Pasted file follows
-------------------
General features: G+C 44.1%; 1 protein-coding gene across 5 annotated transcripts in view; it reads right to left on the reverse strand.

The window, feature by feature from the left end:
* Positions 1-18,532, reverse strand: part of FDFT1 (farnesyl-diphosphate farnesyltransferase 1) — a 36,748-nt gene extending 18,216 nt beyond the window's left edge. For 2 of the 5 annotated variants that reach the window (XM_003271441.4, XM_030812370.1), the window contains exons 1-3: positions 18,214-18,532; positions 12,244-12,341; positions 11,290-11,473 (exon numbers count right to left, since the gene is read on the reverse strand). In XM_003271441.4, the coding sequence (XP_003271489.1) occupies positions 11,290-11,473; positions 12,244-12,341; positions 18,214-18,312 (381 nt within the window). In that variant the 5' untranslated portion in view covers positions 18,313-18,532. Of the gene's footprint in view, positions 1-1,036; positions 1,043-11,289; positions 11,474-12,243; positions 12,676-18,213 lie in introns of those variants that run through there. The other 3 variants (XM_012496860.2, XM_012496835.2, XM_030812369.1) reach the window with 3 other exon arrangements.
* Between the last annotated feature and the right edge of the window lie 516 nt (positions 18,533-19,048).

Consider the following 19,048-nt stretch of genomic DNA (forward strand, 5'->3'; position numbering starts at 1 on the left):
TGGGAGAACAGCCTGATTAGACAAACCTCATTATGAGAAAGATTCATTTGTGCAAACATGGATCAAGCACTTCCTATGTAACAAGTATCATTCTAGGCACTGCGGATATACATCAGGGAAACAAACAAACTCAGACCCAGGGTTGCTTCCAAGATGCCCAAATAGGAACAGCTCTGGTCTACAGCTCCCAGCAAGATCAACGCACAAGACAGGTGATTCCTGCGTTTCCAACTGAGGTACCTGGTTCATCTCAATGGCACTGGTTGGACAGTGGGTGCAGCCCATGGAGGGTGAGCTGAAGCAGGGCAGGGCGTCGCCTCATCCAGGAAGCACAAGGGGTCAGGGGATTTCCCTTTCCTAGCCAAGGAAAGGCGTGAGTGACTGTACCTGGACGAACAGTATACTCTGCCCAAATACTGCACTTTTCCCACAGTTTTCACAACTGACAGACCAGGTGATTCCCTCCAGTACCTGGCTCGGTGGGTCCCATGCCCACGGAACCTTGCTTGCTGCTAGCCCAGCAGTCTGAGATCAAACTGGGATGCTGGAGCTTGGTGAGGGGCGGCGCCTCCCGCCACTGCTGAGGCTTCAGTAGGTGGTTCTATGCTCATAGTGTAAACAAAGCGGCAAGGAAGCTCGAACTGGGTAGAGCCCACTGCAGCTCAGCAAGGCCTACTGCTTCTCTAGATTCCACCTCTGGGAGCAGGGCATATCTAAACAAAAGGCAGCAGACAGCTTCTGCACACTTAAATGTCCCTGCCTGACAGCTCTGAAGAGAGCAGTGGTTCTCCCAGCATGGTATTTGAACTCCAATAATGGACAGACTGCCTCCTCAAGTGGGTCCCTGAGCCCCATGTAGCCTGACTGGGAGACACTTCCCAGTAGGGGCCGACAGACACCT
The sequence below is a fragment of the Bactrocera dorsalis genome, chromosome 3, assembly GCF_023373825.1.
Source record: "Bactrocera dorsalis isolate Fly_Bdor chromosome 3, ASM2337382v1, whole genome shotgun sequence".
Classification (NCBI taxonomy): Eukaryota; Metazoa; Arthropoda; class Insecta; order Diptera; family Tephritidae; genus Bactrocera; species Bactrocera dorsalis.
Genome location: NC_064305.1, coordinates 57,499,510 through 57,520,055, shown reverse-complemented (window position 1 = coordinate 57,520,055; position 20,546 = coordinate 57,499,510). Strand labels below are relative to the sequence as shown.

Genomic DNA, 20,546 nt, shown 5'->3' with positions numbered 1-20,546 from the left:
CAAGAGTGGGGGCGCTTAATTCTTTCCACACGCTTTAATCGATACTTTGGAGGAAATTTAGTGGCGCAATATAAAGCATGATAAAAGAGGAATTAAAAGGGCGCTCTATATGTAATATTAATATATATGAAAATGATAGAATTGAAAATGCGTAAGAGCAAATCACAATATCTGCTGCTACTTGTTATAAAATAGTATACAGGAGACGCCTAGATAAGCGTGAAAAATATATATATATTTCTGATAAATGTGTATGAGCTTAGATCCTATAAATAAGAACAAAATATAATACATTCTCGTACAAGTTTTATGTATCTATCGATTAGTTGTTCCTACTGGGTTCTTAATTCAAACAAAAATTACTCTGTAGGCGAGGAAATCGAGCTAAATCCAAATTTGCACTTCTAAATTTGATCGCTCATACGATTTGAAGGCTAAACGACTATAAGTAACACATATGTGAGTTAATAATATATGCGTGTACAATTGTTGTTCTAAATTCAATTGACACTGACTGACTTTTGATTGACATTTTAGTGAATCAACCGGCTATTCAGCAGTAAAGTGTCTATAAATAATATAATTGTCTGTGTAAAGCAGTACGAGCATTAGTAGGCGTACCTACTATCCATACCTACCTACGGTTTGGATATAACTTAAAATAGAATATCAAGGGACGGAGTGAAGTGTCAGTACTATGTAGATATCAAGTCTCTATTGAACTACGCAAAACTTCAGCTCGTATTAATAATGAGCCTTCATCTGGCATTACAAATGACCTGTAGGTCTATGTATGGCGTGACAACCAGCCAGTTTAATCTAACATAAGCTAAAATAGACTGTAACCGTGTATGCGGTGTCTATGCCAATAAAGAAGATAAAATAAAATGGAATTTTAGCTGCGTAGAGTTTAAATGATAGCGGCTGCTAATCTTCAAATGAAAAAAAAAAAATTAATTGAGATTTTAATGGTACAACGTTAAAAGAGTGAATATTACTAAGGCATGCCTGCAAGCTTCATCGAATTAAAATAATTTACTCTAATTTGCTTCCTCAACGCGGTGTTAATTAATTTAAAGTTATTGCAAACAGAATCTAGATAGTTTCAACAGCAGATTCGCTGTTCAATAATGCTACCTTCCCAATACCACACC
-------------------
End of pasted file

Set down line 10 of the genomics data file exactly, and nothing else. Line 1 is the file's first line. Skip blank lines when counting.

Genome location: NC_064305.1, coordinates 57,499,510 through 57,520,055, shown reverse-complemented (window position 1 = coordinate 57,520,055; position 20,546 = coordinate 57,499,510). Strand labels below are relative to the sequence as shown.